The request cycle of an ELM system is shortened greatly by the noted feature, whereby a change of the ELM system, for example door open/door closed, is displayed within a substantially shorter period of time. This parameter saved in an SNMP variable, which is registered by a door sensor on the door, is saved in an SNMP variable. As soon as a change of the parameter exists, the responsible agent changes the SNMP variable and the two associated validity variables, so that the manager follows the reference to the corresponding sum variable during the next cycle and requests the entire sum variable.
The change of a validity variable in a sum variable also causes a change of the validity variable in the superordinate sum variable referring to this sum variable.
The structure of the sum variable depends on the structure of the variables saved in the sum variable. The sum variable structure comprises one or more primary sum variables, which must be known by the SNMP manager and are to be requested cyclically. The primary sum variables contain reference to further sub-sum variables, which are additionally to be requested in the event change information exists. Each sub-sum variable in turn can contain reference to further sub-sum variables, so that a hierarchical structure exists.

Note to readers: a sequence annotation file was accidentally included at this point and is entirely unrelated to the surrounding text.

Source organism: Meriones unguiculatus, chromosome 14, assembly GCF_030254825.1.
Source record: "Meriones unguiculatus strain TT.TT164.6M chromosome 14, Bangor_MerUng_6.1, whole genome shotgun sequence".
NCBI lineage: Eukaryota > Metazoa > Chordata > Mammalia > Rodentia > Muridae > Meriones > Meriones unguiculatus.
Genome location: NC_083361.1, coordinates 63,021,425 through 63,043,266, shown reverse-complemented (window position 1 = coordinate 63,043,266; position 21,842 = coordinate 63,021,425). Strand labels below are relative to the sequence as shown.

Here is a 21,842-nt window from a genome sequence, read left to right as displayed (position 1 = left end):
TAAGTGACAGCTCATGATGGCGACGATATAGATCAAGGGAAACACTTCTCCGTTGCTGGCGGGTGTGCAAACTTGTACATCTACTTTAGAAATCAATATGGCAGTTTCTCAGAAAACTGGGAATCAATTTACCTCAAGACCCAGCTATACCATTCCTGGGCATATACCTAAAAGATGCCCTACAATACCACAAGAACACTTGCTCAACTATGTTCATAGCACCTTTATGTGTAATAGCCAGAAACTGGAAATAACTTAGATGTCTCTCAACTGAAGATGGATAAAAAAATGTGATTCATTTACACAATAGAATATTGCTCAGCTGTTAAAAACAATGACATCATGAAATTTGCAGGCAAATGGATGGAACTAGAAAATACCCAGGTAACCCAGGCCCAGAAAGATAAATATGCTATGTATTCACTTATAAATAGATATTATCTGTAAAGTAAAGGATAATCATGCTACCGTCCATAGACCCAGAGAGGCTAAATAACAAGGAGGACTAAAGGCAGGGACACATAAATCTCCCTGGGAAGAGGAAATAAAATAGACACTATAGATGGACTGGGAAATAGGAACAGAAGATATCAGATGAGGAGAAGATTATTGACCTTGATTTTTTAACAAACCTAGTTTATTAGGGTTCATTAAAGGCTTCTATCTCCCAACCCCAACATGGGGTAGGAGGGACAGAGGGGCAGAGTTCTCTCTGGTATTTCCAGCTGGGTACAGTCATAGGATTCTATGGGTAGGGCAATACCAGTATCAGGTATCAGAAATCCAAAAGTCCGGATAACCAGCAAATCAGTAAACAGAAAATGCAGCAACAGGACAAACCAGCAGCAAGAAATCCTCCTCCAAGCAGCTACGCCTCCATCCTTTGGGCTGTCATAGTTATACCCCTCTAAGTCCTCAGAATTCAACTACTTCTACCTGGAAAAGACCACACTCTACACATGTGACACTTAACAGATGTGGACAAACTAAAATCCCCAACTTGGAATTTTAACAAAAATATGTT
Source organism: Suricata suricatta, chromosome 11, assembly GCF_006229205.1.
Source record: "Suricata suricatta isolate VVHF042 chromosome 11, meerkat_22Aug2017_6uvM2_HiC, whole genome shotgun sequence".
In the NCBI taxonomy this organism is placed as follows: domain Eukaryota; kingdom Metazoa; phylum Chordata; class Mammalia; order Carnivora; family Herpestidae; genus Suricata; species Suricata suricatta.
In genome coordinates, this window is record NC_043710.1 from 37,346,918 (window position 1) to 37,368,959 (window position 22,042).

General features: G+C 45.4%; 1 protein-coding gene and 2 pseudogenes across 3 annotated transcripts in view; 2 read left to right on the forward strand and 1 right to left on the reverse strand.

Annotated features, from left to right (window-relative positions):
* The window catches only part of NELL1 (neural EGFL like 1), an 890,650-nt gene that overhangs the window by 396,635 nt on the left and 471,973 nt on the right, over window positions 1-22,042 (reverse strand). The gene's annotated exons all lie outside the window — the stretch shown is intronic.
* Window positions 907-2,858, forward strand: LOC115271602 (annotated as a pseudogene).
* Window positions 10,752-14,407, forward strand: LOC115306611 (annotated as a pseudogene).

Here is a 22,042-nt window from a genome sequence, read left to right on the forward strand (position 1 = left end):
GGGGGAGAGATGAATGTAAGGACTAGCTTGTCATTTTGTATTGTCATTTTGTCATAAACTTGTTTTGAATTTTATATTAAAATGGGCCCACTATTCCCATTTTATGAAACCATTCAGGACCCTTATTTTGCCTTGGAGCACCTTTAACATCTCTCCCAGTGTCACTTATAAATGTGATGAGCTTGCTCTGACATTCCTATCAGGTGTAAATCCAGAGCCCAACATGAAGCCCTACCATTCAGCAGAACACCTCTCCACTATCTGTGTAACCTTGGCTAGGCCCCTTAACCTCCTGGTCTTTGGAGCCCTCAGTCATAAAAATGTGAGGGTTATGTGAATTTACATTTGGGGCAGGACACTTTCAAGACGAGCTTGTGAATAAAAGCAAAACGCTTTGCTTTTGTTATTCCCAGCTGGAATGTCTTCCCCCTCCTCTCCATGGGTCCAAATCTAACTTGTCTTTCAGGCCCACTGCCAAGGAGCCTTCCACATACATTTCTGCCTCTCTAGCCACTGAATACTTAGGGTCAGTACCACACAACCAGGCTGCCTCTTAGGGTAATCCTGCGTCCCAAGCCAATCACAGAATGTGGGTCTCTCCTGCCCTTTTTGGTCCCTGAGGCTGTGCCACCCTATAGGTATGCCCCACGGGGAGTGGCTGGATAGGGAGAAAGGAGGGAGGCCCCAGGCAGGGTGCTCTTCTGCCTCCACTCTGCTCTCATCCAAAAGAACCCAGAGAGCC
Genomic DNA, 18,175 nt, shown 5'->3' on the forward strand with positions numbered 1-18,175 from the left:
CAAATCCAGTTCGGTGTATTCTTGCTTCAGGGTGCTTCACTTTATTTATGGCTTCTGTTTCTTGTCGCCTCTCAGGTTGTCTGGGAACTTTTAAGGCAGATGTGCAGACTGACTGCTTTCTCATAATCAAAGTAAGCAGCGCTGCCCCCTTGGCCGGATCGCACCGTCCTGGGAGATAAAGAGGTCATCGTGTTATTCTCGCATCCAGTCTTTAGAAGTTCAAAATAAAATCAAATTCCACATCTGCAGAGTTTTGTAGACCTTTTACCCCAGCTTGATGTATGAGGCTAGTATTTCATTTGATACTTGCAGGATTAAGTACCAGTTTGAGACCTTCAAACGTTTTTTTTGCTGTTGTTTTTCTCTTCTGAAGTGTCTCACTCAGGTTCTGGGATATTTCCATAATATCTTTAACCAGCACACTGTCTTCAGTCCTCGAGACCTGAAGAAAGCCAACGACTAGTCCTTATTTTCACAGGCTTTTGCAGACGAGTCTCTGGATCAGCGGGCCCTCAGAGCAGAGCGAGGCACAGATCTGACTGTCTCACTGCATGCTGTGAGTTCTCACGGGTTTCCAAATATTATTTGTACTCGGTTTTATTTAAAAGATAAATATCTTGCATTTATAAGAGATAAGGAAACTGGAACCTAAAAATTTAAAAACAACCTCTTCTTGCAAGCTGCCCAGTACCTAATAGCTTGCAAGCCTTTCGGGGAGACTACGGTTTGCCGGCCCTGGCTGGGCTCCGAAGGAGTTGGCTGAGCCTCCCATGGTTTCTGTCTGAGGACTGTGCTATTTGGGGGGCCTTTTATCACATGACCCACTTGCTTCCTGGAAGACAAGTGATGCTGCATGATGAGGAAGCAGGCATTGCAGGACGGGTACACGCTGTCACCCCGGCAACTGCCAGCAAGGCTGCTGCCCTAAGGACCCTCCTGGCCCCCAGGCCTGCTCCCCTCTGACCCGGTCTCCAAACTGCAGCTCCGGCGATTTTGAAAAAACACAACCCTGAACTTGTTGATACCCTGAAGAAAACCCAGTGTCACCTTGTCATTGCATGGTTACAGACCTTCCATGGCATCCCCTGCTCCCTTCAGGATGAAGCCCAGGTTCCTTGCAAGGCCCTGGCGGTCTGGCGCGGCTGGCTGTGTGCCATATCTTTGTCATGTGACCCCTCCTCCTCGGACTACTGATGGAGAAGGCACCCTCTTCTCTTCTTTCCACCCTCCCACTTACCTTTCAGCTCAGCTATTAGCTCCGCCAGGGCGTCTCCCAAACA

Since the sub-sum variables are reached via reference in the superordinate sum variables and therefore need not be known explicitly by the SNMP manager, the sum variable structure in an SNMP agent can be changed without effect on the SNMP manager.
The sum variable is an SNMP variable of the type octet-string; that is, it is equipped such that the contained variables can be reconstructed. The reconstruction takes place with the manager, upon writing in the agents. After reconstruction of the original variables, these can be processed in the same manner as if they were read in the common manner.